Since the signature of the Convention just one year later, the European Court of Human Rights has dealt with over one million applications and handed down over 27,000 judgments. Those judgments have contributed, whether directly or indirectly, in the improvement of the democratic and social fabric of our societies, making them more inclusive, tolerant and genuinely democratic.
On this important anniversary, let us reflect on the vital role which this organisation must continue to play in maintaining high standards of democracy, human rights and the rule of law across the 46 member States. Let us not shy away from any necessary reforms.

And at this critical point in history, when States are confronted by conflict, democratic erosion and unprecedented challenges, let us also not lose sight of our profound responsibility to pass on to future generations both the Council’s values and the unique international protection mechanism which is the European Convention on Human Rights.”

Source: ECtHR, https://shorturl.at/Sme7e

IRR Calendar of Racism and Resistance ( 30 April – 14 May 2024)

Employment / Exploitation / Industrial Action
1 May: United Voices of the World announces a legal challenge on behalf of Spanish migrant workers against employer One Motion Logistics, which they accuse of luring them to work as Amazon delivery drivers in the UK over Christmas without prior arrangement of work visas and scamming them out of their wages. (United Voices of the World, 1 May 2024)
2 May: An inews investigation reports that Deliveroo is breaking its pledge to pay all its riders fees equivalent to at least the living wage. Competitor Uber Eats allegedly also underpays its workers, but it has made no similar pledges. (Inews, 2 May 2024)
11 May: A joint Bureau of Investigative Journalism and Observer investigation finds that over 3,000 workers, sponsored by companies whose licence to recruit from abroad is revoked, have their sponsorship cancelled and face deportation if they cannot find an alternative sponsor in 60 days, leaving many destitute and with huge debts. (Guardian, 11 May 2024)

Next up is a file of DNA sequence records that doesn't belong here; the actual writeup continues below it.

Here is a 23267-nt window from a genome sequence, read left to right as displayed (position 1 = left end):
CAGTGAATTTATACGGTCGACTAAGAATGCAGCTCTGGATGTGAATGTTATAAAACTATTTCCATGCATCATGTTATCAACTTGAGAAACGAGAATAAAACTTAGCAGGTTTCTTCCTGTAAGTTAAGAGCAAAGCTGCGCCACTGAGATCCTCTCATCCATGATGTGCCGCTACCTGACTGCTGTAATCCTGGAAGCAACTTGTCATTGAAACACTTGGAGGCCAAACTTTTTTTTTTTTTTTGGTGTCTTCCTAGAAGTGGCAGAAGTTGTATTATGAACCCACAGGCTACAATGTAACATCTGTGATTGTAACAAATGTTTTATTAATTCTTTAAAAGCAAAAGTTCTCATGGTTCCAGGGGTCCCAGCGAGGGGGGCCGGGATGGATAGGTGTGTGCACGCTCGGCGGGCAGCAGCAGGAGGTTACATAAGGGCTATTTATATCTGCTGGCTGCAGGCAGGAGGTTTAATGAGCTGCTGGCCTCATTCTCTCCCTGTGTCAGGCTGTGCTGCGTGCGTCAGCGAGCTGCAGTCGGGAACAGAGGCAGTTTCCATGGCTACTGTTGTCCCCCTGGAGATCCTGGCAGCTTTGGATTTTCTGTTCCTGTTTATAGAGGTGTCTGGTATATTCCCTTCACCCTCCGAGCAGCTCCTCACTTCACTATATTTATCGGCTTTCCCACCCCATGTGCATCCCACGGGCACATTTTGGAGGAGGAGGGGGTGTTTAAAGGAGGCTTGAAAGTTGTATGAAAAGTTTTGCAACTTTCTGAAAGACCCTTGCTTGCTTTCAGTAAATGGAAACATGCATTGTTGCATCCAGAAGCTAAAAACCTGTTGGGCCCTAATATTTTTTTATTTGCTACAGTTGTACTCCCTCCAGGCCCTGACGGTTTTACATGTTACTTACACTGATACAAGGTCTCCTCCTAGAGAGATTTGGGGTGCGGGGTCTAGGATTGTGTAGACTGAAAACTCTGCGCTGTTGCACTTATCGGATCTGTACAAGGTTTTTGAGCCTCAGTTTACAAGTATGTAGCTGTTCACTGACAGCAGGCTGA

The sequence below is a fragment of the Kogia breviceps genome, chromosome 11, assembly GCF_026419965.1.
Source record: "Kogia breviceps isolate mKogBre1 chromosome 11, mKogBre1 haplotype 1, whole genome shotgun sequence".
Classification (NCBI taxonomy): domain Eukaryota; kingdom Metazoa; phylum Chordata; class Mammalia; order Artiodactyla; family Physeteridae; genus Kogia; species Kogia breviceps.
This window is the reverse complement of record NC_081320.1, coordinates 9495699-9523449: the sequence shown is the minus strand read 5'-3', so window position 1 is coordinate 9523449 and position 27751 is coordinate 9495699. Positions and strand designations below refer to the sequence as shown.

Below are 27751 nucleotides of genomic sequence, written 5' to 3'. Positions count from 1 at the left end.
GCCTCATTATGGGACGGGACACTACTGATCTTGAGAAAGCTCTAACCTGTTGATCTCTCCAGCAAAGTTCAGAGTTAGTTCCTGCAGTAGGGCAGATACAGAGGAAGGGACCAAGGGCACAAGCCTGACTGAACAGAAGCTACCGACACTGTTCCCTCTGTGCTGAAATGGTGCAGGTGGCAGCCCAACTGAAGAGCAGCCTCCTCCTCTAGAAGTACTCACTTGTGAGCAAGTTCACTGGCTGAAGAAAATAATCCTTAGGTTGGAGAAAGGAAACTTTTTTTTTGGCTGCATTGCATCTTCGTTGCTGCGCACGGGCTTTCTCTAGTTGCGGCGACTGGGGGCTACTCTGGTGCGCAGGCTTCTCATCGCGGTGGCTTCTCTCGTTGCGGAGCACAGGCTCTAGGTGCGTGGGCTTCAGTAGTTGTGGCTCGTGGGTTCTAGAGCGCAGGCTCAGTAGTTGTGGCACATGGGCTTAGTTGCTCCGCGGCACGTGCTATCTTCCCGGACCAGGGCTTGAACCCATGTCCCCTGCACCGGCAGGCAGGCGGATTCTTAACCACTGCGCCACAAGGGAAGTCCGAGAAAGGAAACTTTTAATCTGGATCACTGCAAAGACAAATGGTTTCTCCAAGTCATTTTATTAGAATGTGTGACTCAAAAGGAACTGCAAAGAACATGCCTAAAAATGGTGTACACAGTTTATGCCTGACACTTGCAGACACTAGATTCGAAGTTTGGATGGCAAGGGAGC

Electoral Politics / Government Policy
As anti-migrant, anti-equalities, anti-abortion, misogynistic and anti-LGBTQI rhetoric in electoral campaigning are increasingly interlinked, we reflect this in the coverage below which also includes information on the influence of the Christian Right as well as the religious Right generally.

Anti-Fascism and the Far Right
With anti-migrant, anti-Muslim, anti-equalities, anti-abortion, misogynistic and anti-LGBTQI activities increasingly interlinking, we now incorporate information on the Christian Right as well as the religious Right generally.

Although we do not cover student protests for Palestine, we do track university administrative measures that deny the right to protest and authorise the use of force, or silence pro-Palestinian voices and display anti-Palestinian bias.

Policing / Prisons / Criminal Justice System
Asylum / Migration| Borders / Citizenship
Human Rights and Discrimination
Racial Violence and Harassment
Housing / Poverty / Welfare
Health and Social Care
Culture / Media / Sport

Read the Full Calendar, Institute of Race Relations (IRR), https://shorturl.at/48xYQ

Refused Asylum Seekers Also at Risk of Being Sent to Rwanda

Tens of thousands of people who have been refused asylum in the UK have been added to the group of people at risk of being forcibly removed to Rwanda, the Home Office has announced.

The UK and Rwandan governments have agreed a deal to extend the cohort of those eligible to be forcibly removed to the east African country to refused asylum seekers. Lawyers have condemned the development and said it would drive asylum seekers underground.

According to government data, in 2023 there were 24,310 refusals of asylum claims and 24,027 withdrawals. Both groups are now at risk of being forcibly relocated to Rwanda. It is unclear in the latest guidance what period of refused asylum claims the government is looking at for forcible removal to Rwanda.

Read more: Diane Taylor, Guardian, https://shorturl.at/bzIN6





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Opinions Regarding Immigration Bail

36 Deaths Across the UK Detention Estate

UK Human Rights and Democracy 2020

Hunger Strikes in Immigration Detention

Charter Flights January 2016 Through December 2020

A History of

Immigration Solicitors

Judicial Review

Villainous Mr O